There's something interesting going on, not just in the unfolding accounts of how and why Air France Flight 447 and Yemenia Flight 626 ended, but in the way the accounts are presented. Air France Flight 447 apparently hit the ocean intact, according to an early report.
"... "The plane went straight down ... towards the surface of the water, very very fast," air accident investigator Alain Bouillard said.Yemenia Flight 626 crashed more recently, and there haven't, as far as I can tell, been any official statements, preliminary or otherwise, about what's known. Weather Graphics has a pretty good summary of what's known, what's assumed, and what's speculated: together with a rather detailed analysis of weather conditions in the area at the time of the crash.
"Based on visual study of the physical remains of the Airbus A330 that have been recovered, "we were able to see that the plane hit the surface of the water flat. Therefore everything was pushed upwards -- everthing [!] was pushed from the bottom to the top" of the plane, he said.
"The 228 people killed in the crash 'had no time to prepare,' he said.
"But Bouillard said he did not have autopsy results from the bodies recovered, and did not know why no one lived through the crash.
" 'I don't know why nobody survived,' he said. 'I don't know the intensity of the impact. Perhaps we will find out from the autopsies. Perhaps we will never know.'..." (CNN)
What may become a rather lively discussion over who's to blame for what is developing:
"French Foreign Minister Bernard Kouchner has refuted Comoran Vice-President Idi Nadhoim's claims that France had failed to inform Comoros of a ban on the Yemenia Airbus A310 which crashed off the Indian Ocean archipelago on Tuesday.
"French Foreign Minister Bernard Kouchner responded Wednesday to criticisms levelled by the Comoran vice-president and transport minister, Idi Nadhoim, that Paris had failed to inform Comoros on the record of the Yemenia Airbus A310 that crashed Tuesday.
"The plane was banned from flying to our country, everybody knew it,' said Kouchner during a visit to Senegal. 'Everybody knew it in the Comoros, everybody.'..." (France 24)
Technology of the late Industrial Age, coupled with a lucrative trade in petroleum, brought people in cultures which had been out of the loop for centuries - or millennia - into contact with the outside world.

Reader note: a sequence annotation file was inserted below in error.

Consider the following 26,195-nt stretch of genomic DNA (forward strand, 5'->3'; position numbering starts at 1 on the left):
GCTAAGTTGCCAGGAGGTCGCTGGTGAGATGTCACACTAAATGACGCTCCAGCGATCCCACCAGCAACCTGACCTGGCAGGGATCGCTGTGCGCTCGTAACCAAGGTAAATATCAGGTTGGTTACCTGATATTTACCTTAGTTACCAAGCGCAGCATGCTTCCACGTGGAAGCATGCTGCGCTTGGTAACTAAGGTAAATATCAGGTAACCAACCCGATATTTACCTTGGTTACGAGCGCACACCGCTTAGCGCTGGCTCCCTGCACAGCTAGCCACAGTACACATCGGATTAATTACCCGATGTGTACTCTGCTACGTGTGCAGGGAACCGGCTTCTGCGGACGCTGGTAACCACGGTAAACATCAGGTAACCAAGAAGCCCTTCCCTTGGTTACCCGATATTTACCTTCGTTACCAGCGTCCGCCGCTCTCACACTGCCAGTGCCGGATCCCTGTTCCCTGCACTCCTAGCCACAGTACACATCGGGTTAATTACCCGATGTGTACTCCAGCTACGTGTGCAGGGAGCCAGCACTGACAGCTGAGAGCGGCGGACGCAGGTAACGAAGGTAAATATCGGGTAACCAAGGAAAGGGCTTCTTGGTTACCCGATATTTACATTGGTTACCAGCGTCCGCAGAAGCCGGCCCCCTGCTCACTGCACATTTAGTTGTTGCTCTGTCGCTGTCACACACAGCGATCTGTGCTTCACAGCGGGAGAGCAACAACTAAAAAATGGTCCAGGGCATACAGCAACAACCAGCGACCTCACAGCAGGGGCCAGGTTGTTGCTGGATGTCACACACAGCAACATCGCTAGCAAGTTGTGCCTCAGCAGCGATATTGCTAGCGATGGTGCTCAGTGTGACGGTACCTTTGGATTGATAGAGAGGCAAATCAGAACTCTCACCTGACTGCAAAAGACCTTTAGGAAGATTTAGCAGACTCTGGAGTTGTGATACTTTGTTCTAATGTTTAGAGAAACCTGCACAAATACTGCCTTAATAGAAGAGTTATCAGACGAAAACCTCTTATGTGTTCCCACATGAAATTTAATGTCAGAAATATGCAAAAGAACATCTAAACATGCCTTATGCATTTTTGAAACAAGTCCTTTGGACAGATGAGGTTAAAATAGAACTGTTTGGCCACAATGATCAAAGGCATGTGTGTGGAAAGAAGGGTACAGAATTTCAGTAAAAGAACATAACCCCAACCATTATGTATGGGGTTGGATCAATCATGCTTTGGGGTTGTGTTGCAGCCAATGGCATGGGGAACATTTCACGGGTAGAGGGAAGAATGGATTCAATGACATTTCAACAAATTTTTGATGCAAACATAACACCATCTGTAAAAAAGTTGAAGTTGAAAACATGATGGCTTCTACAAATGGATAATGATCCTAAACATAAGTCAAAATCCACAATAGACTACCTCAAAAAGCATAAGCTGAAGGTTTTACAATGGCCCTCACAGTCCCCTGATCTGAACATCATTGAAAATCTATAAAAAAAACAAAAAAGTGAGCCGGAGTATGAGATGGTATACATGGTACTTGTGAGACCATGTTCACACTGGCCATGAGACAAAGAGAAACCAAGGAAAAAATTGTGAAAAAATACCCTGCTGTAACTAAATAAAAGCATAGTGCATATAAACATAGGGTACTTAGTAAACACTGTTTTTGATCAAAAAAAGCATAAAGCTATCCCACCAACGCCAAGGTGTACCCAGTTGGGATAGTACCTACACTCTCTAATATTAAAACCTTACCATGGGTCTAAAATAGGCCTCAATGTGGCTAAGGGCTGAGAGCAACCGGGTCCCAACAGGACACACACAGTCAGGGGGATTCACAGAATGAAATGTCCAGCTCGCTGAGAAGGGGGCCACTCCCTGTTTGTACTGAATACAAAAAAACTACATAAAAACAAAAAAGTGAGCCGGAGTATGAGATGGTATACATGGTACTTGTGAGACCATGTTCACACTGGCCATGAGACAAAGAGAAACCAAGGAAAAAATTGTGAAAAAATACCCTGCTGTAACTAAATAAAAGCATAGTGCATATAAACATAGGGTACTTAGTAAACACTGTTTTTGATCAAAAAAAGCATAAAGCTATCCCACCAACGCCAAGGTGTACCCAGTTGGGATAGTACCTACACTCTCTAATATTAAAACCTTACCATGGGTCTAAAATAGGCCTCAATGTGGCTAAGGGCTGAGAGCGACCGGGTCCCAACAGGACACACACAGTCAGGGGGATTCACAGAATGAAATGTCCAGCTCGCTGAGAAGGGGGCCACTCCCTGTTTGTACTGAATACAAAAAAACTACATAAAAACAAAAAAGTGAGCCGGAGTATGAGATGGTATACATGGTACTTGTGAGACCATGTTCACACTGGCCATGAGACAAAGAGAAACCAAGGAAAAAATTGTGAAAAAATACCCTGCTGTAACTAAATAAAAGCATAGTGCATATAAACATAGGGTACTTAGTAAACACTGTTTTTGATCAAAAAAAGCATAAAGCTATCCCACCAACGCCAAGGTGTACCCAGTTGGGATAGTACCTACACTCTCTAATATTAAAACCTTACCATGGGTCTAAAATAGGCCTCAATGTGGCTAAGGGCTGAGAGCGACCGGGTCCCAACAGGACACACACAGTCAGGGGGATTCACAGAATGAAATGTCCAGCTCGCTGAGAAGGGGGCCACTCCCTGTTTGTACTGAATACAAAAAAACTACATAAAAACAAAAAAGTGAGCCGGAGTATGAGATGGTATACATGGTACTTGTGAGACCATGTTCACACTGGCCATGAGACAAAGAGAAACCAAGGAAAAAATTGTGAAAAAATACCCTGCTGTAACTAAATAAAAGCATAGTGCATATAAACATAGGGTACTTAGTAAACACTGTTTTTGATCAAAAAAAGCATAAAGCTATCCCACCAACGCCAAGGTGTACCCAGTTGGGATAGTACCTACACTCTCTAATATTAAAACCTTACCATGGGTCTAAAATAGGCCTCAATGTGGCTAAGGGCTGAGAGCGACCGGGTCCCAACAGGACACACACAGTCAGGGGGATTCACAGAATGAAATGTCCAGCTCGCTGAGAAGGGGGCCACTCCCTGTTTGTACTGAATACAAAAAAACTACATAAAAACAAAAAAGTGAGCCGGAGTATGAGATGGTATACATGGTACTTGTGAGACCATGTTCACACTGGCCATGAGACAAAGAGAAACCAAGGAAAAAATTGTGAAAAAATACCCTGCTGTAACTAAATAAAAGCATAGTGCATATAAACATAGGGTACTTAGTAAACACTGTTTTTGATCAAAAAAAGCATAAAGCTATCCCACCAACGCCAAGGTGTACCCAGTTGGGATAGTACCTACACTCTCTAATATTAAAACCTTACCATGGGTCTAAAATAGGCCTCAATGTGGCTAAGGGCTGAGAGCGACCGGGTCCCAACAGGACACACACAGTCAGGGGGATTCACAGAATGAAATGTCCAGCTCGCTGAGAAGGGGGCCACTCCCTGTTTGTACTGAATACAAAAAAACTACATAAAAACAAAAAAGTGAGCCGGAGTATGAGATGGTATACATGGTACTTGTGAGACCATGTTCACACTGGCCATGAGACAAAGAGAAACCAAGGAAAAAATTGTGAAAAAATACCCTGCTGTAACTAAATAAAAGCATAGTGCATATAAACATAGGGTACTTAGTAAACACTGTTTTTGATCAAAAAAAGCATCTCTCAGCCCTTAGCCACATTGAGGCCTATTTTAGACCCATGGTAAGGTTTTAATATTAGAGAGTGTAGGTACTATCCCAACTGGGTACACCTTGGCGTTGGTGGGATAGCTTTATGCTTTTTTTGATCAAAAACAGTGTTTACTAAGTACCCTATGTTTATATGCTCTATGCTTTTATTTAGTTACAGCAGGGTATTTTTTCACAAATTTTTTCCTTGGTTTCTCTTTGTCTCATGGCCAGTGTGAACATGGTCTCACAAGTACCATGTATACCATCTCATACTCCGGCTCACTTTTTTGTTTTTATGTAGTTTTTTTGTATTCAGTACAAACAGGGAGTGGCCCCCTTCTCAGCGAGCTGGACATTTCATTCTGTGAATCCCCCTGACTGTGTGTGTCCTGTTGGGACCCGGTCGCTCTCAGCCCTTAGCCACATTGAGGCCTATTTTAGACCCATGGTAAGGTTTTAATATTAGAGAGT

Then the dawn of the Information Age brought Barbies, Mickey Mouse, and bikinis into the homes of people whose customs were ancient when Abraham moved out of Ur.
I remember the shock and disgust expressed by parents and religious leaders, when rock and roll was new in American culture: and that was a reaction to something which was developing in their own culture.
In a way, it's no wonder that some people in the Middle East have gone a little crazy. Fast-forwarding through several thousand years of change could be a bit stressful.
France and Comoros: He Said / She SaidThere's nothing unusual, I think, about the dialog starting between France and Comoros, over who dropped the ball on maintenance. We saw something like that happen in America a few months ago, when the Peanut Corporation of America made the mistake of poisoning its end users. (Apathetic Lemming of the North) It's human nature to deny fault, even when the prudent course of action would be to make a full disclosure and make the best of a bad situation. My view.
"Dustbin" Airline: Prejudice or Inclusion?What jumped out at me this morning was euronews' use of " 'dustbin' airline" in their headline.
What struck me a as a rather harsh pejorative term could indicate quite a few things, including:
- A rather traditional view of foreigners and other 'inferior races'
- Inclusion and acceptance of non-Europeans to the point where editors felt comfortable insulting their institutions
This isn't a universal rule, by any means, but I think you may find it a bit familiar:
- Utter outsiders
- These people, and anything connected with them, may be insulted freely
- Capitalist pigs
- Strip mall developers
- Regular folks
- They should be treated with some degree of courtesy, since insulting them may hurt their feelings - and their feelings matter
- Members of your car pool, economic class, whatever
- Close friends and family
- These folks are so close to you, and you know each other so well, that it's safe to insult (some) of their possessions and qualities
I rather hope it's the latter. Western civilization has enough problems, without reviving attitudes that were wrong in the 19th and 20th centuries, and self-destructive in the 21st.
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- "Air France plane crashed intact - report"
CNN (July 2, 2009)
- "No second survivor from Yemenia crash: minister"
The Age (Australia) (July 2, 2009)
- "Comoros 'knew' about plane faults, says Kouchner"
France 24 (July 2, 2009)
- "Yemenia crash survivor returns home "
Al Jazeera (July 2, 2009)
- "EU demands assurances from Yemenia on air safety"
thestar online (July 2, 2009)
- "'Daddy, I couldn't see anything' – Yemenia Airbus crash survivor speaks"
guardian.co.uk (July 2, 2009)
- "Doomed Air France plane was not destroyed in flight"
Reuters (July 2, 2009)
- "EU halted Yemenia maintenance of European jets in Feb"
Retuers (June 30, 2009)
- "Anger at Yenin's 'dustbin' airline"
euronews (June 30, 2009)
- "Yemenia Flight 626: A detailed meteorological analysis"
Weather Graphics (Updated July 1, 2009)